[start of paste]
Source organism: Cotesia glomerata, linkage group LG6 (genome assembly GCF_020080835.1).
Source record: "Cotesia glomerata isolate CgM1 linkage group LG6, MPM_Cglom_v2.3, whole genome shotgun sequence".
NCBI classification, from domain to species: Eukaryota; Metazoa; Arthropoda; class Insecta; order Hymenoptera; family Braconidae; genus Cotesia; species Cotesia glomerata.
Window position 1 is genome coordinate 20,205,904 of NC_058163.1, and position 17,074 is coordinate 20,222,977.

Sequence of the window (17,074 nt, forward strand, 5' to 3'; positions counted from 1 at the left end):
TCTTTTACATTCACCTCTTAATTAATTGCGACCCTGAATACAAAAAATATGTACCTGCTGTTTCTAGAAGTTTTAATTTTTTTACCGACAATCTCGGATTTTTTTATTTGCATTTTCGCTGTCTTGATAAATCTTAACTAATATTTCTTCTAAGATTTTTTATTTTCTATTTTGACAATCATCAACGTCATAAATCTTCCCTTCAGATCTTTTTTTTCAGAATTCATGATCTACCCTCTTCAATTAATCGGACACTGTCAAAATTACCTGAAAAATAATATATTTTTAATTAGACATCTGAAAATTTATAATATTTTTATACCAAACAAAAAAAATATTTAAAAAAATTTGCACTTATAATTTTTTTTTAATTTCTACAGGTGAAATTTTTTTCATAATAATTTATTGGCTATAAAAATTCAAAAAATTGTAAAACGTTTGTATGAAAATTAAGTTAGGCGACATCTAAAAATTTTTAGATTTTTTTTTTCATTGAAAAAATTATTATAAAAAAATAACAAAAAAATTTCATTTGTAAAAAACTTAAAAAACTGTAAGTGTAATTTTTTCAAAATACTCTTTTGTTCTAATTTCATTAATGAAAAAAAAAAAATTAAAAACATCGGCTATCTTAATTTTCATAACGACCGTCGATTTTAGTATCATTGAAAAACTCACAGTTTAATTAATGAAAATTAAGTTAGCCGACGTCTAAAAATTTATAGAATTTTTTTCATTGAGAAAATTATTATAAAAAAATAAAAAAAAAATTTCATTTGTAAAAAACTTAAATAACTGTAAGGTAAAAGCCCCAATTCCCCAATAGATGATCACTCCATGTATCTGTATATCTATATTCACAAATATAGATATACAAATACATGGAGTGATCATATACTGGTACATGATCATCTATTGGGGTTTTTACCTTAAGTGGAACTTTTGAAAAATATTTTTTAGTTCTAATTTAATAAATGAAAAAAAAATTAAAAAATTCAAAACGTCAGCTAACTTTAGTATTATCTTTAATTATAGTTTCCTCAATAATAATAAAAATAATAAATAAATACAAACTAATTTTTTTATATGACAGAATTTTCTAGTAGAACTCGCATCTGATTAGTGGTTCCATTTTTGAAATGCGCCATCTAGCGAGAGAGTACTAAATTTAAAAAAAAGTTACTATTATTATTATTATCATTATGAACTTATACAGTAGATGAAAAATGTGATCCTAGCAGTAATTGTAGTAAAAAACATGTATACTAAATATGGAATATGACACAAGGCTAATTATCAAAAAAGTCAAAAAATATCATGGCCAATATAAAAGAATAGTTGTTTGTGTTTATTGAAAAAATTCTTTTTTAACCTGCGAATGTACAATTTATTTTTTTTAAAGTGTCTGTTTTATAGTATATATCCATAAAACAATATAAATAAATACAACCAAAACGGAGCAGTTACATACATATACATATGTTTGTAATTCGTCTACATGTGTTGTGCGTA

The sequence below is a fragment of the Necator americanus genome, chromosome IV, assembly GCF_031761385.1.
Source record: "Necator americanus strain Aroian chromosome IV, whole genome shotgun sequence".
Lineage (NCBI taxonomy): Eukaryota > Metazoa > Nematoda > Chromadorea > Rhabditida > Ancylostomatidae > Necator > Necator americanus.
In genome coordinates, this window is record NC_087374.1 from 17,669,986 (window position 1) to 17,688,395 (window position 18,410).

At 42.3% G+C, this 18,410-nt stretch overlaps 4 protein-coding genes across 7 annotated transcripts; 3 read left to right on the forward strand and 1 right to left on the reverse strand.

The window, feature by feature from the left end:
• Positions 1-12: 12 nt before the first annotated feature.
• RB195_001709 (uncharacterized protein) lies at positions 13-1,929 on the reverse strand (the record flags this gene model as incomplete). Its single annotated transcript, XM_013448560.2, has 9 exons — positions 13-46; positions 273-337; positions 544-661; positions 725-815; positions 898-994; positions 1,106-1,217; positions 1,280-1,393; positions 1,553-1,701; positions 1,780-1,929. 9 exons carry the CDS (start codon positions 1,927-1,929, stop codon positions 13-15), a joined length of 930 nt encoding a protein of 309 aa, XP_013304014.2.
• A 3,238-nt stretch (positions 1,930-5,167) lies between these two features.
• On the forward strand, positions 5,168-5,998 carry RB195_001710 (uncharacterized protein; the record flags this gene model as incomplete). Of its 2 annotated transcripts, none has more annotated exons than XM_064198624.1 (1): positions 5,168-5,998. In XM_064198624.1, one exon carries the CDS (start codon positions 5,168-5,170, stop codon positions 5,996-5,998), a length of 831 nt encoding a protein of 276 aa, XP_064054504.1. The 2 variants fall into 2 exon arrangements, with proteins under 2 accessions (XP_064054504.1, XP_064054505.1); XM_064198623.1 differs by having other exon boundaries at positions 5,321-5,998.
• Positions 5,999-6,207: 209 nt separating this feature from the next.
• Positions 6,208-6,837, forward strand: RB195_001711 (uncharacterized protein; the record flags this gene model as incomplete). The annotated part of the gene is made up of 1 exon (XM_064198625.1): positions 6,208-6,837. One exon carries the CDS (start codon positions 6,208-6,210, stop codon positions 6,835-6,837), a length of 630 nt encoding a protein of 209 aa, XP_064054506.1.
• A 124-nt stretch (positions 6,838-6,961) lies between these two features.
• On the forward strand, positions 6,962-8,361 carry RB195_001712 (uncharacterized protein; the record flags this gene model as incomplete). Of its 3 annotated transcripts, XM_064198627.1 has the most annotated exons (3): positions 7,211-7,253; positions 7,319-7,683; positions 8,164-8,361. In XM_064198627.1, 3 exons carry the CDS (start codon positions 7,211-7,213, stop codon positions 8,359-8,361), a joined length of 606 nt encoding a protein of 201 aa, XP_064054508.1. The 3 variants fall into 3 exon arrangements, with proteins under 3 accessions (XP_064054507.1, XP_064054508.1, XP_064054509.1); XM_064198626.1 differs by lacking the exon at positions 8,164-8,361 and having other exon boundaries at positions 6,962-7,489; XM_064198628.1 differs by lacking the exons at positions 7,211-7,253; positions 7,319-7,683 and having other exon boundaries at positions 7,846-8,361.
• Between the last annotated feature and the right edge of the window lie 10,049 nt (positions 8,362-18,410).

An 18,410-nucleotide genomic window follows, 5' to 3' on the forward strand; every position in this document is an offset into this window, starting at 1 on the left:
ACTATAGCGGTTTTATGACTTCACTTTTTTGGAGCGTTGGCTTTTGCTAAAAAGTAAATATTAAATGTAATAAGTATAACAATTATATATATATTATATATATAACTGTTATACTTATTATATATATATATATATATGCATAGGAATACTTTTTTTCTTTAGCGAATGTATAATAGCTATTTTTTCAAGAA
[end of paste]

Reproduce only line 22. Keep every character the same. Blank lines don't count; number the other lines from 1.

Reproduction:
An 18,410-nucleotide genomic window follows, 5' to 3' on the forward strand; every position in this document is an offset into this window, starting at 1 on the left: